“For the first time in a long time, the news coming from Afghanistan appears to be positive. The recent arrests of Taliban leader Mullah Baradar and of two Afghan Taliban ‘shadow governors,’ as well as the steady progress towards securing the southern Afghan town of Marja are all welcome positive signs after years of steady declines. Nevertheless, just as in the Vietnam War where a string of positive reports did not collectively add up to success, this progress will only prove ultimately meaningful if a legitimate and well functioning Afghan authority can be established and Pakistan ceases to provide support and safe haven to the Afghan Taliban. Until clear signs of progress are seen in these areas, battlefield success may prove illusory in the longer-term,” says Asia Society Executive Vice President Jamie Metzl.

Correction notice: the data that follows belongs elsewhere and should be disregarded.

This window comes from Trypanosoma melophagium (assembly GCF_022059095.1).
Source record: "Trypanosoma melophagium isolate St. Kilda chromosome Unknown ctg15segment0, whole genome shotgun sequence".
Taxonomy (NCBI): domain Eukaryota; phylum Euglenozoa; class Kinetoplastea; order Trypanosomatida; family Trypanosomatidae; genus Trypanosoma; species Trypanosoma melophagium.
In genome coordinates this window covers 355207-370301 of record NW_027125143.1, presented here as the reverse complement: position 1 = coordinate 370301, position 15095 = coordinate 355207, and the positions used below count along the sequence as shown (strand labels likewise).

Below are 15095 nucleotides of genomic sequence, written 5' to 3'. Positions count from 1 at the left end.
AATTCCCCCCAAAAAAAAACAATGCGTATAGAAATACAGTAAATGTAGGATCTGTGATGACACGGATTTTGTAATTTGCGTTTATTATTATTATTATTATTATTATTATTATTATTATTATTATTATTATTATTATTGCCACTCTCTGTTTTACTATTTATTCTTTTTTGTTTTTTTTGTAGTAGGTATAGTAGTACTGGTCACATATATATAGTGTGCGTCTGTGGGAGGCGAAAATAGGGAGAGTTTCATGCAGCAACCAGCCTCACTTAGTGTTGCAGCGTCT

To examine this issue in further depth, Asia Society New York is hosting a program “Afghanistan and the Spectre of Vietnam” on Wednesday, Feb. 24 at 6:30 p.m., examining historical lessons from the Vietnam conflict in seeking to understand the challenges for the U.S. in Afghanistan. Scheduled speakers include:
-- Max Boot, author of “War Made New: Technology, Warfare, and the Course of History”
-- Gordon Goldstein, author of “Lessons in Disaster: McGeorge Bundy and the Path to War in Vietnam”
-- Rufus Phillips, author of “Why Vietnam Matters: An Eyewitness Account of Lessons Not Learned”
The event dovetails with Asia Society Museum’s ongoing exhibit “Arts from Ancient Viet Nam,” the first to bring rare objects from Vietnamese museums to the United States.
To arrange coverage of any of the above, contact us at firstname.lastname@example.org or 212-327-9271. Asia Society is located at 725 Park Avenue at 70th Street, New York.